lo shu header

lo shu square

Luo Shu Square(AKA Lo Shu or Magic Square) is unique, Chinese history says that Fu Xi uncovered the trigrams after discovering the formula for the Luo Shu on the back of a turtle as it emerged from the Luo River, The odd and even numbers radiate around the centre (number 5) of the Luo Shu square in an odd even pattern; this gives rise to any single line being either +-+ or — the 4 even numbers are at each corner, and the 4 odd numbers (other than 5)  form a cross in the centre of the square. The sums in each of the 3 rows or the 3 columns and in both diagonals are all 15. Number 5 is the centre cell; sometimes referred to as the “Central Palace” the sum of any two other cells which pass directly through 5(Central Palace) is 10.

lo shu square directions sum

  1. Whichever direction you add the numbers – horizontal, vertical or diagonal – they always add up to 15. Number 15 is considered a powerful number as it corresponds to the number of days in each of the 24 cycles of Chinese solar year and 24 mountains is also significant in Xuan Kong Feng Shui School. 15 is also the number of days in the cycle of the new moon to the full moon.
  2. The Feng Shui bagua evolved from the Luo Shu Square, in China South is placed at the top of the maps. Number 9 is the number for the South bagua area (on top) and 1 is the number for the North bagua sector (bottom of the square). Odd numbers are Yang energy, and the Even numbers are Yin energy. Numbers in the Luo Shu Square are considered to have specific properties, or express specific energies. For example, number 9 carries a strong Fire Feng Shui element energy, while number 1 is an expression of the water element. In Feng Shui they are called “stars” and they predictable pattern to their movement.

lo shu square trail
In the flying stars school of Feng Shui (Xuan Kong), the movement of stars is charted each year in order to define the movement of specific energies, both positive and negative. Knowing this pattern, you can create a balanced Feng Shui environment. Each number in the Luo Shu represents a star and each stars movement is tracked using the “Luo Shu Trail”, starting at the central palace and ascending in numerical order i.e. 5 > 6 > 7 > 8 > 9 > 1 > 2 > 3 > 4 once you know this pattern you can float any numbers positive or negative in the luo shu square. 

Lets expand it a little , here we see the Luo Shu trail overlaying each number.
lo shu trail2
Let’s take an imaginary knife and cut the trail in half and seperate each side, as you can see the right side is the polar opposite of the right.
lo shu polar

Just to be sure lets flip the right side 180 degrees

lo shu trail 180flip

If you wish to create your own flying star charts, it’s important to get so good at the Luo Shu trail it becomes second nature because if the maths is wrong everything else will be too.
So Practice, Practice, Practice, Practice, Practice, Practice and Practice.
Floating positive numbers is simple but when you have to float negative numbers it’s more difficult let’s do a test run on floating number 3 for positive and negative:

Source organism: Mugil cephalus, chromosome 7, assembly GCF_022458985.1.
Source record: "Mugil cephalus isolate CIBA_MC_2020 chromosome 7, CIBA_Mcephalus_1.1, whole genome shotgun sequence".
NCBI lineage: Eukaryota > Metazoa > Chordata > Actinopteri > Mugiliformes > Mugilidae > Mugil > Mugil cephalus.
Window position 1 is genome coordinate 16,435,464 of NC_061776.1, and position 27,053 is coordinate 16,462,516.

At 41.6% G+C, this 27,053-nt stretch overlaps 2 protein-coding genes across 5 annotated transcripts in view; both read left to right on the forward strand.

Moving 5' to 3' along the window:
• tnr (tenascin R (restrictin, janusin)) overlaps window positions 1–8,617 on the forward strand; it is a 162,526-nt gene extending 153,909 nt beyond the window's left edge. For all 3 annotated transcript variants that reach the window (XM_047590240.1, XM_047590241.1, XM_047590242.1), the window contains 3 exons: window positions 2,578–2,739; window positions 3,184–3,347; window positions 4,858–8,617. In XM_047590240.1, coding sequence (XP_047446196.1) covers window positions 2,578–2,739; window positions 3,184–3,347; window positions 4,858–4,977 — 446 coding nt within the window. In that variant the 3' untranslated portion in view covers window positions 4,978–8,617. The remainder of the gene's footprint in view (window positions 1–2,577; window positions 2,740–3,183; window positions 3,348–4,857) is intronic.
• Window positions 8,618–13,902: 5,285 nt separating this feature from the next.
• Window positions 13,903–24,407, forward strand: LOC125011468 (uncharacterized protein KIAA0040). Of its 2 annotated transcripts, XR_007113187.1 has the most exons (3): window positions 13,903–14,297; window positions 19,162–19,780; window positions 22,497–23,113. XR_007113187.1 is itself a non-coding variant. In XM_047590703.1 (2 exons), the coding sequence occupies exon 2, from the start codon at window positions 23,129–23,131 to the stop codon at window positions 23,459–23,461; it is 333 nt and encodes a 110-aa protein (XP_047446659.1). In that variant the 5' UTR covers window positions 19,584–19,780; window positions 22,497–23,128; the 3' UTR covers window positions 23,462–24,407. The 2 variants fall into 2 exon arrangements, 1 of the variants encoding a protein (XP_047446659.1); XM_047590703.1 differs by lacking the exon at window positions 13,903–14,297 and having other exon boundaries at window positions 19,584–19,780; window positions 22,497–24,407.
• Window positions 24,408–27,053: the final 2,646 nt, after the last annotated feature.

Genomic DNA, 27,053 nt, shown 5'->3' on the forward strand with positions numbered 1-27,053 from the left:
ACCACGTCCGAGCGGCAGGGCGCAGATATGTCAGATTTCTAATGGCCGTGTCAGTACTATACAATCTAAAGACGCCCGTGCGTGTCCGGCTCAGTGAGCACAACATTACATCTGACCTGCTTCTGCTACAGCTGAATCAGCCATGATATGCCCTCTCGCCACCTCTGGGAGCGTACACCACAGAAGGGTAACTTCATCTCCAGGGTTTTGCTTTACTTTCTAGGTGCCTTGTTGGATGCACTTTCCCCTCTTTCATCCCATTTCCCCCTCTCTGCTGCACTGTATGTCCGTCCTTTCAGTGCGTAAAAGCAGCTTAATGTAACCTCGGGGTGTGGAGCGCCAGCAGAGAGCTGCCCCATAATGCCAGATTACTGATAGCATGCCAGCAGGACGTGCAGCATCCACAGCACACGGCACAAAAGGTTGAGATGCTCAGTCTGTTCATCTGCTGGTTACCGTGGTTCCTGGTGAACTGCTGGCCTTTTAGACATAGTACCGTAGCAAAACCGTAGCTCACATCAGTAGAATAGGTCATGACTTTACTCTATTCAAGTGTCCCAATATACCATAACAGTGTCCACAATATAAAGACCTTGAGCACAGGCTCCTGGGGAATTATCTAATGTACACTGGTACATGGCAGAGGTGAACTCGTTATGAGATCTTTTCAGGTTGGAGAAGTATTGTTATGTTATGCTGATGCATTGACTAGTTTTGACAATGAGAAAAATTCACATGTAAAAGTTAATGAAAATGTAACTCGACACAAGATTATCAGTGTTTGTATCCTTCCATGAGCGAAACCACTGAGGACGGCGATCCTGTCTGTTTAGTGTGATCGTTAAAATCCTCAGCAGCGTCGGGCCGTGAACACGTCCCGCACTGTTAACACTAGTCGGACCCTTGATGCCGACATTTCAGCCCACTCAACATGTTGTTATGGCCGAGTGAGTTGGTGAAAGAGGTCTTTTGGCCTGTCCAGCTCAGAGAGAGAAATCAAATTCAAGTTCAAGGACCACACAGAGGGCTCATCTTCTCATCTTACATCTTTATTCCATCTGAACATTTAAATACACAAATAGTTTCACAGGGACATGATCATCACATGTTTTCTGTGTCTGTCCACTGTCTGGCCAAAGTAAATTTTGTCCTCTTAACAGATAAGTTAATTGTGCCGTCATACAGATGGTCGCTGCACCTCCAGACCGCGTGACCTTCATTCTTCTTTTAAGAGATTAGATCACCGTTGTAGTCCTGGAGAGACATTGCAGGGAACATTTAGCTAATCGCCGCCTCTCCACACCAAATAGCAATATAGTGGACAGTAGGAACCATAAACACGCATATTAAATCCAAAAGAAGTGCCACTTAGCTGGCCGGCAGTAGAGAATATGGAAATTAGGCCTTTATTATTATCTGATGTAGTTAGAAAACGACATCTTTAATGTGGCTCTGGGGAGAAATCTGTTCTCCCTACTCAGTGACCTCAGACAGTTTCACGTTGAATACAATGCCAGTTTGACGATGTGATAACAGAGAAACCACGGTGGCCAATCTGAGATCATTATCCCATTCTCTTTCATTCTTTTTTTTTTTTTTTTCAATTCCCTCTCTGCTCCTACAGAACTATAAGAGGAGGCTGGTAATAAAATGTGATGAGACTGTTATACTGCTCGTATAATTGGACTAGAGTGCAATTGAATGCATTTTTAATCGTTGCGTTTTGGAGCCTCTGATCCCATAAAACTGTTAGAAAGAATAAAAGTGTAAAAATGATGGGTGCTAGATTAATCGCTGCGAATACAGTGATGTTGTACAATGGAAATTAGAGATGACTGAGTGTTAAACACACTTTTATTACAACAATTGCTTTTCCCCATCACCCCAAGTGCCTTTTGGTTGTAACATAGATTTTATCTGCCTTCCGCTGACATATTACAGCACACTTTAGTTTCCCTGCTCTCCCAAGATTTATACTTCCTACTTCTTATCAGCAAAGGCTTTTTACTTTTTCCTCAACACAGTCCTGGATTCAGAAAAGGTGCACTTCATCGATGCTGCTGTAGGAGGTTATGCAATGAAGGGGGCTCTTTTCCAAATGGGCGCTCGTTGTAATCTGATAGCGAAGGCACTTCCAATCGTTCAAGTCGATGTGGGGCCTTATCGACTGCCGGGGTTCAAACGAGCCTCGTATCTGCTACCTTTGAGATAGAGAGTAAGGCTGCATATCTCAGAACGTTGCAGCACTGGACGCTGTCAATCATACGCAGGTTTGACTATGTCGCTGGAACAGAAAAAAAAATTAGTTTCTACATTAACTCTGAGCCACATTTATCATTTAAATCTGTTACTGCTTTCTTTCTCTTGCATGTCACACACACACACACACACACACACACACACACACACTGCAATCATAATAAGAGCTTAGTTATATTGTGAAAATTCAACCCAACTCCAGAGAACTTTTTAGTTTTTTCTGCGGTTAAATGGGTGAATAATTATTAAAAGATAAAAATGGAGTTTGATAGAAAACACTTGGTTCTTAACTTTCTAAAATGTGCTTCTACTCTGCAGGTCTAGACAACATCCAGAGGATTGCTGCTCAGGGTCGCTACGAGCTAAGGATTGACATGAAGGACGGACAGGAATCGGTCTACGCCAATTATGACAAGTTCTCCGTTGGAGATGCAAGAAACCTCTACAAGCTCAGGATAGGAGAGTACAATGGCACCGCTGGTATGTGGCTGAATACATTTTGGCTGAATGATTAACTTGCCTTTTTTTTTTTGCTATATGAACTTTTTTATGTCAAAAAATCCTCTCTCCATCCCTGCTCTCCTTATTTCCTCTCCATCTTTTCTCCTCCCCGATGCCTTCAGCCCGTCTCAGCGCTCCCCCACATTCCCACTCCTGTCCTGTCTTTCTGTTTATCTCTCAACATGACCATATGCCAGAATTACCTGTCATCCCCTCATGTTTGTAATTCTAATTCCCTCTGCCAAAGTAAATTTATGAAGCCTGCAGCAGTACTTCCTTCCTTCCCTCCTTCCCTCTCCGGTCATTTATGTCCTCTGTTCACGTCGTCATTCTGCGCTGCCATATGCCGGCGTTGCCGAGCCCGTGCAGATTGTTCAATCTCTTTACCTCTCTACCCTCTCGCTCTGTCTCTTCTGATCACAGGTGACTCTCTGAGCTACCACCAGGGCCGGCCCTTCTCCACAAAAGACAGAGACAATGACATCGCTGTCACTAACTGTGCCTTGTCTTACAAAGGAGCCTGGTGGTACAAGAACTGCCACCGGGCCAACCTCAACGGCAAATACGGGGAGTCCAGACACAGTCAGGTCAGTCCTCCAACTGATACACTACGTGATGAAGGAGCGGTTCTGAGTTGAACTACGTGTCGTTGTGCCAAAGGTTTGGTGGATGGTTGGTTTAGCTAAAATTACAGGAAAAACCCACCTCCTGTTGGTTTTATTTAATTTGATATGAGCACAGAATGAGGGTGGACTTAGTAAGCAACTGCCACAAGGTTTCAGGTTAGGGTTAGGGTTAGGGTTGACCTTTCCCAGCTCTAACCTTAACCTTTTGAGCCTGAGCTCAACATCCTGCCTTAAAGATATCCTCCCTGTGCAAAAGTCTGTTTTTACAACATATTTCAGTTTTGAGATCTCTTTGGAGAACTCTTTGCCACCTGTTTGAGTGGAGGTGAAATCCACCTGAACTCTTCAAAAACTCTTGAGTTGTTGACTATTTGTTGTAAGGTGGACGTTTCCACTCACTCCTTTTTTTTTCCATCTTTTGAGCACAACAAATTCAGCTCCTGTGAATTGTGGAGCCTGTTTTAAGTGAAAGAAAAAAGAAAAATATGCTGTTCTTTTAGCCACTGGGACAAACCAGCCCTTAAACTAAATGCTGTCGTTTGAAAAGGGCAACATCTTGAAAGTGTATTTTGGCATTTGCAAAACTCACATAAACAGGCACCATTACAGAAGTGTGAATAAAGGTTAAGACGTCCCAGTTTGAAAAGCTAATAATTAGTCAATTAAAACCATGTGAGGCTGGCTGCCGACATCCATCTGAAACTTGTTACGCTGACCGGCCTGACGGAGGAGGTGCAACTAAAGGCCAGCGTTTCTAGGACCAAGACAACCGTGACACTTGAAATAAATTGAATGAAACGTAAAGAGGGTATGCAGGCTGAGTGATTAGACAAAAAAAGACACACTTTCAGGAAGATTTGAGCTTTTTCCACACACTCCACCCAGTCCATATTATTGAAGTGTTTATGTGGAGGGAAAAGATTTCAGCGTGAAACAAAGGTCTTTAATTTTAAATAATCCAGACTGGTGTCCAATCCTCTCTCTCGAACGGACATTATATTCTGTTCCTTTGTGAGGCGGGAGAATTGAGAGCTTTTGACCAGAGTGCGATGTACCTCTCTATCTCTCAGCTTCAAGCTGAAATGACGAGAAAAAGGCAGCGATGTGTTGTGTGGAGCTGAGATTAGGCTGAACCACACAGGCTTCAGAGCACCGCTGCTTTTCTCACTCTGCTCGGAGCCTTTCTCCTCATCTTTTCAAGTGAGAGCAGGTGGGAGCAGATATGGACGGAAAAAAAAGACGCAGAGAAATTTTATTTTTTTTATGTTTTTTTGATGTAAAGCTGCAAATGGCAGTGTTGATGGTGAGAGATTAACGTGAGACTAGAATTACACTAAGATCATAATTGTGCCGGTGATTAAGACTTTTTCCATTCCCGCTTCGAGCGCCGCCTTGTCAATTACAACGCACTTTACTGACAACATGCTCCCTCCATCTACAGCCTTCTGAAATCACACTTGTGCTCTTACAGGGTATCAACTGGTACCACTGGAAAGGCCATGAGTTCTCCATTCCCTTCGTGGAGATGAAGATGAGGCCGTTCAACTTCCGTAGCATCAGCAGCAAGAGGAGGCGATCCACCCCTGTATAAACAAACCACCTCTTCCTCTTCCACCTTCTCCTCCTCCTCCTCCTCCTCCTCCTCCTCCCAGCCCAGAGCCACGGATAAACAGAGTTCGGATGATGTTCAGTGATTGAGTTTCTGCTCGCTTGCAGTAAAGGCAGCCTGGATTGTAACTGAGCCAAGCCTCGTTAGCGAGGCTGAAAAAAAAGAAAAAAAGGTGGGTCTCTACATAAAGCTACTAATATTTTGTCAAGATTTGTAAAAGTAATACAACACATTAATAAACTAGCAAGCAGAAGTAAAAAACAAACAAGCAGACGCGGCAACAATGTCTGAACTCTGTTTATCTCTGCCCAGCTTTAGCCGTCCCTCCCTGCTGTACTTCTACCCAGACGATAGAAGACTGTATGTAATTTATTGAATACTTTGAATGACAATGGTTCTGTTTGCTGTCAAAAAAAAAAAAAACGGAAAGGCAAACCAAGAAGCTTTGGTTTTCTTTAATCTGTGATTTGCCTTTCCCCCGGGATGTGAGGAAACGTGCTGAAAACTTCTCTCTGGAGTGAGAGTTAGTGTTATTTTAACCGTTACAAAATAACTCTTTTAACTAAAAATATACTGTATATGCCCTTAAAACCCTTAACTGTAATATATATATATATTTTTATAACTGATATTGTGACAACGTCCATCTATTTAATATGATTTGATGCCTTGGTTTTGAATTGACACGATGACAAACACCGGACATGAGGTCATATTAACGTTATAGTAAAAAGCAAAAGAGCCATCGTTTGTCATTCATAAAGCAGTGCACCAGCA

+3 would be 3 > 4 > 5 > 6 > 7 > 8 > 9 > 1 > 2 >
Looks like this;


lo shu plus3

-3 would be -3 > -2 > -1 > -9 > -8 > -7 > -6 > -5 > -4 > 

Looks like this;

lo shu minus3

And +3 for those interested in the corrosponding directions,
3 > 4 NW > 5 W > 6 NE > 7 S > 8 N > 9 SW > 1 E > 2 SE>

Looks like this;
lo shu plus3 direction

A magical turtle emerged from the water with the curious and decidedly unnatural (for a turtle shell) Lo Shu pattern on its shell: circular dots giving unary (base 1) representations of the integers one through nine are arranged in a 3 X 3 grid.

Early records are ambiguous, referring to a “river map”, and date to 650 BCE, but clearly refer to a magic square by 80 CE, and explicitly give one since 570 CE.

The odd and even numbers alternate in the periphery of the Lo Shu pattern; the 4 even numbers are at the four corners, and the 5 odd numbers (outnumbering the even numbers by one) form a cross in the center of the square. The sums in each of the 3 rows, in each of the 3 columns, and in both diagonals, are all 15 (the number of days in each of the 24 cycles of the Chinese solar year). Since 5 is in the center cell, the sum of any two other cells that are directly through the 5 from each other is 10 (e.g., opposite corners add up to 10, the number of the Ho Tu (河圖)).

The Lo Shu is sometimes connected numerologically with the Ba Gua 八卦 “8 trigrams”, which can be arranged in the 8 outer cells, reminiscent of circular trigram diagrams. Because north is placed at the bottom of maps in China, the 3×3 magic square having number 1 at the bottom and 9 at the top is used in preference to the other rotations/reflections. As seen in the “Later Heaven” arrangement, 1 and 9 correspond with ☵ Kǎn 水 “Water” and ☲ Lí 火 “Fire” respectively. In the “Early Heaven” arrangement, they would correspond with ☷ Kūn 地 “Earth” and ☰ Qián 天 “Heaven” respectively. Like the Ho Tu (河圖), the Lo Shu square, in conjunction with the 8 trigrams, is sometimes used as a mandalic representation important in Feng Shui (風水) geomancy.

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